Writing for Internationalization

Writing with inter­na­tion­al­iza­tion in mind enables content to meet the require­ments of audiences that differ in culture, custom and language. 

Following all our best practices will help broaden your reach when writing for a global audience, but more specifically:

  • Use simple sentences as much as possible. We can’t say it enough: keep it clear and concise.
  • Adhere to parallel structure to maintain consistency for non-native speakers when presenting information and data.
  • Avoid acronyms, jargon, idioms, puns and metaphors. They don’t translate well. 
    • Watch out for the frequent offenders — sports metaphors and cultural references — like bandwagon fan” or old-school traditions.”
  • Avoid holiday references. They’re often culture-specific and carry religious undertones.
    • The phrase he was as excited as a kid on Christmas morning” can be alienating for someone who doesn’t celebrate Christmas.
  • Use mul­ti­cul­tur­al names and examples. 
  • Leave some extra space and be mindful of length. Translated text usually results in contracted or expanded content. 
    • If you’re writing for product, work with your designer to make sure you aren’t com­pro­mis­ing layout and structure.

The default is always American English, but there are some extra con­sid­er­a­tions for targeting a specific audience based on locale. Here’s a quick checklist to cover the basics.

  • Double check your spelling. It could be as simple as a letter change or as complex as an entirely different word altogether. Google searches will be your friend here. Some common examples:
    • Words ending in or,” like color” versus colour”
    • Words ending in yze” or ize,” such as analyze” versus analyse”
    • Words ending in er,” for example center” versus centre”
    • Words with l”s, like canceled” versus cancelled”
    • Medical terms like orthopedic” versus orthopaedic”
    • Plants and produce such as cilantro” versus coriander,” or eggplant” versus aubergine”
  • Take another look at your subject-verb agreement when referencing sports teams and organizations.

Manchester United is the best.

In the U.S., the concept of a team is singular.

Manchester United are the best.

In other locations, the concept of a team is considered plural.

  • Think about converting mea­sure­ments to the metric system.
    • Your readers might not know the distance of a yard, what 80 degrees Fahrenheit feels like, or how heavy 120 pounds is.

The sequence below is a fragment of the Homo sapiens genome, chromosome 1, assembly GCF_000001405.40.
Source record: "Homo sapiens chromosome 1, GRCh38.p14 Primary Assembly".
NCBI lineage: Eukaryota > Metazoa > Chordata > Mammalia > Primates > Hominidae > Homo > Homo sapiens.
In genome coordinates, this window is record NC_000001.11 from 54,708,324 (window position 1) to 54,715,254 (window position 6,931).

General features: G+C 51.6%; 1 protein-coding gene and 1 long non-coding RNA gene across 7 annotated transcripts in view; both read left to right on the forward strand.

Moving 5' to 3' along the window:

• Adjust the format of dates, times, numbers and addresses as needed.
    • For inter­na­tion­al dates, we use the format of day, month, year”: 27 January 2020. Stay away from numbers-only formats and never shorten the year to two digits.
    • Only include the time zone when the time pertains to a specific location that isn’t local.
    • Be aware that inter­na­tion­al calls require country codes and that inter­na­tion­al phone numbers fluctuate in number of digits.
    • Postal/​ZIP codes also range in length. Make sure you designate the country on an address if it’s not local.
  • Update any currency to reflect local value. Quarters, dimes and nickels don’t mean anything outside of the U.S.!

Being a global sports company, we have to recognize the world’s term for what Americans call soccer. If we have an inter­na­tion­al audience, and we’re referring to the sport with corner kicks and dribbling with your feet, we use the term global football.” When referring to the sport with quar­ter­backs and touchdowns, we use the term American football.” Regardless of the sport, you need to differentiate.

Elite football teams use Hudl.

Don’t leave the sport open to interpretation.

Elite global football teams use Hudl.

Do use a qualifier.

Now in instances with U.S. leagues or brands, we can still use soccer because there’s a qualifier, i.e., NCAA soccer or U.S. club soccer.

Basically, regardless of whether you’re calling it football” or soccer,” it needs a qualifier for clarity’s sake.

Last Updated: 26 May 2020 at 2:43pm CDT